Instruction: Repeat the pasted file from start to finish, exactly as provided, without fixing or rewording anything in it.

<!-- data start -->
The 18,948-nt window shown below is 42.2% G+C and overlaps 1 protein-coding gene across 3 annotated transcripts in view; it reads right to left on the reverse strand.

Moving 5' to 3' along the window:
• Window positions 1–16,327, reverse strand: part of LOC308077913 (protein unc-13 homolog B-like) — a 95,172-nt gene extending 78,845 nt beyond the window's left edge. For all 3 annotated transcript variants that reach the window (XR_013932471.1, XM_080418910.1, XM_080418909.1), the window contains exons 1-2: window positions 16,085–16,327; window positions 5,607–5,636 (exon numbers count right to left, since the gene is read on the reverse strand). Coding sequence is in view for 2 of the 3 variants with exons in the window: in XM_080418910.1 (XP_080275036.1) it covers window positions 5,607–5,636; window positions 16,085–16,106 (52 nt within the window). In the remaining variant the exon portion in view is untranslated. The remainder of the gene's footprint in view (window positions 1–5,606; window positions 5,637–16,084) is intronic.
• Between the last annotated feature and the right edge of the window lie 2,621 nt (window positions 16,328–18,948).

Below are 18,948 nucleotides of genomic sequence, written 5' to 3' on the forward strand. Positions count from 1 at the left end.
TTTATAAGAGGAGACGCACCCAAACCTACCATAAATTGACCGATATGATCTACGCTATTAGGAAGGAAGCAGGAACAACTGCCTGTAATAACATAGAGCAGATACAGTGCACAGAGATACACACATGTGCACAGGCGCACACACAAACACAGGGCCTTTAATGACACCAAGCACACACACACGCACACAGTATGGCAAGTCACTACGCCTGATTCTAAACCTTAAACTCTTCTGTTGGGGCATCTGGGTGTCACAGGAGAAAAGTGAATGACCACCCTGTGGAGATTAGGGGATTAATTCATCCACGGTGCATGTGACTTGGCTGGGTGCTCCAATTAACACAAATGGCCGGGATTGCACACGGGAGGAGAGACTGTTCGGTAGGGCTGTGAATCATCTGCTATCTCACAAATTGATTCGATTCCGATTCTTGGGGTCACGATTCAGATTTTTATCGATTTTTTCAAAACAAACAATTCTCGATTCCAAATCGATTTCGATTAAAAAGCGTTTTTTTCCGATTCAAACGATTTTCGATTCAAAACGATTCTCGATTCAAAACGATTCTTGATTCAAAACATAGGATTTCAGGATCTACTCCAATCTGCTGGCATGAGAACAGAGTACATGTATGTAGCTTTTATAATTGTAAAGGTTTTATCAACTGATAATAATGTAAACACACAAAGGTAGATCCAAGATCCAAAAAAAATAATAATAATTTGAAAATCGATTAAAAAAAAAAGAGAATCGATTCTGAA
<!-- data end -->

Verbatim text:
The 18,948-nt window shown below is 42.2% G+C and overlaps 1 protein-coding gene across 3 annotated transcripts in view; it reads right to left on the reverse strand.

Moving 5' to 3' along the window:
• Window positions 1–16,327, reverse strand: part of LOC308077913 (protein unc-13 homolog B-like) — a 95,172-nt gene extending 78,845 nt beyond the window's left edge. For all 3 annotated transcript variants that reach the window (XR_013932471.1, XM_080418910.1, XM_080418909.1), the window contains exons 1-2: window positions 16,085–16,327; window positions 5,607–5,636 (exon numbers count right to left, since the gene is read on the reverse strand). Coding sequence is in view for 2 of the 3 variants with exons in the window: in XM_080418910.1 (XP_080275036.1) it covers window positions 5,607–5,636; window positions 16,085–16,106 (52 nt within the window). In the remaining variant the exon portion in view is untranslated. The remainder of the gene's footprint in view (window positions 1–5,606; window positions 5,637–16,084) is intronic.
• Between the last annotated feature and the right edge of the window lie 2,621 nt (window positions 16,328–18,948).

Below are 18,948 nucleotides of genomic sequence, written 5' to 3' on the forward strand. Positions count from 1 at the left end.
TTTATAAGAGGAGACGCACCCAAACCTACCATAAATTGACCGATATGATCTACGCTATTAGGAAGGAAGCAGGAACAACTGCCTGTAATAACATAGAGCAGATACAGTGCACAGAGATACACACATGTGCACAGGCGCACACACAAACACAGGGCCTTTAATGACACCAAGCACACACACACGCACACAGTATGGCAAGTCACTACGCCTGATTCTAAACCTTAAACTCTTCTGTTGGGGCATCTGGGTGTCACAGGAGAAAAGTGAATGACCACCCTGTGGAGATTAGGGGATTAATTCATCCACGGTGCATGTGACTTGGCTGGGTGCTCCAATTAACACAAATGGCCGGGATTGCACACGGGAGGAGAGACTGTTCGGTAGGGCTGTGAATCATCTGCTATCTCACAAATTGATTCGATTCCGATTCTTGGGGTCACGATTCAGATTTTTATCGATTTTTTCAAAACAAACAATTCTCGATTCCAAATCGATTTCGATTAAAAAGCGTTTTTTTCCGATTCAAACGATTTTCGATTCAAAACGATTCTCGATTCAAAACGATTCTTGATTCAAAACATAGGATTTCAGGATCTACTCCAATCTGCTGGCATGAGAACAGAGTACATGTATGTAGCTTTTATAATTGTAAAGGTTTTATCAACTGATAATAATGTAAACACACAAAGGTAGATCCAAGATCCAAAAAAAATAATAATAATTTGAAAATCGATTAAAAAAAAAAGAGAATCGATTCTGAA